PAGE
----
Date   

Re: Monon Decals

Bill Welch
 

I used the kit ladders but replaced the rungs w/0.010 styrene rod for Plastruct.

Bill Welch


Re: Monon Decals

steve_wintner
 

Bills presentation leaves me a bit unclear on the ladders he used for this car, but I note Yarmouth's etched 16" 7 rung stiles look about right.

Steve


Re: Weighing Freight Car Models with Liquid Gravity

Dave Parker
 

Peter Weiglin wrote:

"Given that the smaller the shot, the denser the lead weight,"

This was also discussed previously and, unless the shot are sufficiently large to preclude close packing in the available space, the weight you can gain does not depend on the diameter of the spheres, only on the density of the metal.  See post #139844.

Dave Parker
Riverside, CA


Re: Poultry Cars

Kristin Dummler
 

Dan,

2800+ cars were in operation at their most popular.

The Ambroid kits are still out there. I have several that I have purchased to build in the last year. They are hard to come by, but around. The idea all along has been to develop a kit for building these cars. Whether laser cut wood, mixed medium, 3D printed, resin, etc.. etc.. they will not be a simple model. Especially not if truly prototypical.

Kristin D.


On 10/30/2018 4:05 PM, Daniel A. Mitchell wrote:
A Photo-Etched side might well prove the best of the several options.

The mesh will probably need to be a bit coarser than scale to avoid optical problems and still achieve adequate transparency.

The best thing about this approach is etching the entire side in one piece, slots and all. 3D etching, or a multi-layer etch could also represent the ends of the deck boards protruding through the slots. That would greatly simplify building such a model.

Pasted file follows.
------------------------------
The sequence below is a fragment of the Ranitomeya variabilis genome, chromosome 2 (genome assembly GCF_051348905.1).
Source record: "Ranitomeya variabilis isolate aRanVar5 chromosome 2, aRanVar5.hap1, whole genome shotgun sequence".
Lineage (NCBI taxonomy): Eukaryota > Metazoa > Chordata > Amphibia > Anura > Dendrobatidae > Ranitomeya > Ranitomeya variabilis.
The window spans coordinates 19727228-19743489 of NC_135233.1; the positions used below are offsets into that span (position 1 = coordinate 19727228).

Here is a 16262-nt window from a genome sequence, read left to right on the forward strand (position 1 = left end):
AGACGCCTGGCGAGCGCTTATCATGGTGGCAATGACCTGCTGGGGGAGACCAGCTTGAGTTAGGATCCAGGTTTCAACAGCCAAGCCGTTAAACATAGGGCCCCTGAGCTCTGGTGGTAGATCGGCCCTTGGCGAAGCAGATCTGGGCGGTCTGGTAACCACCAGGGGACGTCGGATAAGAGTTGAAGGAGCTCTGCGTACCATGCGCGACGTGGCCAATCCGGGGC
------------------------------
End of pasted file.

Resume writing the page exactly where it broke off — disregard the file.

One question is how many of the old Ambroid cars are still around in salvageable form? A better one might be … if the PE sides become available, would one of the resin builders market a new car kit that uses them? I think there may indeed be a market for such. It seems well over 2000 of these cars were in service at one time, pretty much all over the country. They were NOT all that rare.

Dan Mitchell
==========
On Oct 30, 2018, at 3:38 PM, Bill Welch <fgexbill@...> wrote:

A known and skilled "photo-etcher" was present for Kristin's second presentation and he signed on to consult and help her.

Bill Welch



Re: Weighing Freight Car Models with Liquid Gravity

Peter Weiglin
 

Given that the smaller the shot, the denser the lead weight, I reasoned that lead powder might offer the greatest density.
And I found that lead powder was indeed available from a golf supply house.  Seems they use lead powder to weight golf clubs.

Not available or shippable to California, I was told.  So we moved to Ohio.  (Well, there were other reasons.)

Handle with care -- but it does fill the nooks and crannies in hopper cars, etc.

Peter Weiglin


Re: Weighing Freight Car Models with Liquid Gravity

Ed
 

You also might try golf supply stores for the pourable shot they use in golf clubs.

Ed Robinson


Re: Poultry Cars

Daniel A. Mitchell
 

A Photo-Etched side might well prove the best of the several options.

The mesh will probably need to be a bit coarser than scale to avoid optical problems and still achieve adequate transparency.

The best thing about this approach is etching the entire side in one piece, slots and all. 3D etching, or a multi-layer etch could also represent the ends of the deck boards protruding through the slots. That would greatly simplify building such a model. 

One question is how many of the old Ambroid cars are still around in salvageable form? A better one might be … if the PE sides become available, would one of the resin builders market a new car kit that uses them? I think there may indeed be a market for such. It seems well over 2000 of these cars were in service at one time, pretty much all over the country. They were NOT all that rare.